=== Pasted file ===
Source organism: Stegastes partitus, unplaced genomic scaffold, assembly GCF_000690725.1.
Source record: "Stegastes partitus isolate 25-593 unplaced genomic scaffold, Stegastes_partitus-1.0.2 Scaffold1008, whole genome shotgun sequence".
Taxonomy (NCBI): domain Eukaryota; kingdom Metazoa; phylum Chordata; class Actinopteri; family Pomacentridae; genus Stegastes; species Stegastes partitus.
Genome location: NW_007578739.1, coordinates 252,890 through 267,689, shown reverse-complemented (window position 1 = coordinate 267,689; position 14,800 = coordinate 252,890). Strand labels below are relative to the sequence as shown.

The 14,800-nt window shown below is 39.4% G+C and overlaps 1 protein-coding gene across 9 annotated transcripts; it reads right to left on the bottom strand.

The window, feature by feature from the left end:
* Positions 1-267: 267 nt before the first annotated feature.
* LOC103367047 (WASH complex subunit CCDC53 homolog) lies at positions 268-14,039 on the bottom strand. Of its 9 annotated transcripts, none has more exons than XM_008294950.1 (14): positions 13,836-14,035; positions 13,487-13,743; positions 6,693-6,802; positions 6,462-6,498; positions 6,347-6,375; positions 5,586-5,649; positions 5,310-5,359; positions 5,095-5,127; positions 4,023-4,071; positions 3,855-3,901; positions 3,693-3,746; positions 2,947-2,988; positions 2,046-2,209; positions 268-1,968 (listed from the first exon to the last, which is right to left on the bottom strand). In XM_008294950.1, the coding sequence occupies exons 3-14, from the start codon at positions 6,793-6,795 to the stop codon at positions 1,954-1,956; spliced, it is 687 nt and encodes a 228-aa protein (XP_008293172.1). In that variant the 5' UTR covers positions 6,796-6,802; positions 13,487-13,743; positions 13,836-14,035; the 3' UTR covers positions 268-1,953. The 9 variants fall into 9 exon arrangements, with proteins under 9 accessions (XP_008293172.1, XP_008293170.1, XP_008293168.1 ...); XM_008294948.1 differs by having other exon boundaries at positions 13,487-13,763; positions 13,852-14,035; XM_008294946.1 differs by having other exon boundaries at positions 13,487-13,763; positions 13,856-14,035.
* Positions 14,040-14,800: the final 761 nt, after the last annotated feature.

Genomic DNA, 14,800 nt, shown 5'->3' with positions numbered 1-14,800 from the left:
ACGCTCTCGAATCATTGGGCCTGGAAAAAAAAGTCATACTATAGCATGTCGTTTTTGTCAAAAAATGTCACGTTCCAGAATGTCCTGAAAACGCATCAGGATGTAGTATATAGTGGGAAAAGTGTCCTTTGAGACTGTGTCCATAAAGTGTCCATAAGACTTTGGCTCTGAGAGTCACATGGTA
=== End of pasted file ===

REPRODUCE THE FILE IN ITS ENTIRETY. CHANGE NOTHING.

Source organism: Stegastes partitus, unplaced genomic scaffold, assembly GCF_000690725.1.
Source record: "Stegastes partitus isolate 25-593 unplaced genomic scaffold, Stegastes_partitus-1.0.2 Scaffold1008, whole genome shotgun sequence".
Taxonomy (NCBI): domain Eukaryota; kingdom Metazoa; phylum Chordata; class Actinopteri; family Pomacentridae; genus Stegastes; species Stegastes partitus.
Genome location: NW_007578739.1, coordinates 252,890 through 267,689, shown reverse-complemented (window position 1 = coordinate 267,689; position 14,800 = coordinate 252,890). Strand labels below are relative to the sequence as shown.

The 14,800-nt window shown below is 39.4% G+C and overlaps 1 protein-coding gene across 9 annotated transcripts; it reads right to left on the bottom strand.

The window, feature by feature from the left end:
* Positions 1-267: 267 nt before the first annotated feature.
* LOC103367047 (WASH complex subunit CCDC53 homolog) lies at positions 268-14,039 on the bottom strand. Of its 9 annotated transcripts, none has more exons than XM_008294950.1 (14): positions 13,836-14,035; positions 13,487-13,743; positions 6,693-6,802; positions 6,462-6,498; positions 6,347-6,375; positions 5,586-5,649; positions 5,310-5,359; positions 5,095-5,127; positions 4,023-4,071; positions 3,855-3,901; positions 3,693-3,746; positions 2,947-2,988; positions 2,046-2,209; positions 268-1,968 (listed from the first exon to the last, which is right to left on the bottom strand). In XM_008294950.1, the coding sequence occupies exons 3-14, from the start codon at positions 6,793-6,795 to the stop codon at positions 1,954-1,956; spliced, it is 687 nt and encodes a 228-aa protein (XP_008293172.1). In that variant the 5' UTR covers positions 6,796-6,802; positions 13,487-13,743; positions 13,836-14,035; the 3' UTR covers positions 268-1,953. The 9 variants fall into 9 exon arrangements, with proteins under 9 accessions (XP_008293172.1, XP_008293170.1, XP_008293168.1 ...); XM_008294948.1 differs by having other exon boundaries at positions 13,487-13,763; positions 13,852-14,035; XM_008294946.1 differs by having other exon boundaries at positions 13,487-13,763; positions 13,856-14,035.
* Positions 14,040-14,800: the final 761 nt, after the last annotated feature.

Genomic DNA, 14,800 nt, shown 5'->3' with positions numbered 1-14,800 from the left:
ACGCTCTCGAATCATTGGGCCTGGAAAAAAAAGTCATACTATAGCATGTCGTTTTTGTCAAAAAATGTCACGTTCCAGAATGTCCTGAAAACGCATCAGGATGTAGTATATAGTGGGAAAAGTGTCCTTTGAGACTGTGTCCATAAAGTGTCCATAAGACTTTGGCTCTGAGAGTCACATGGTA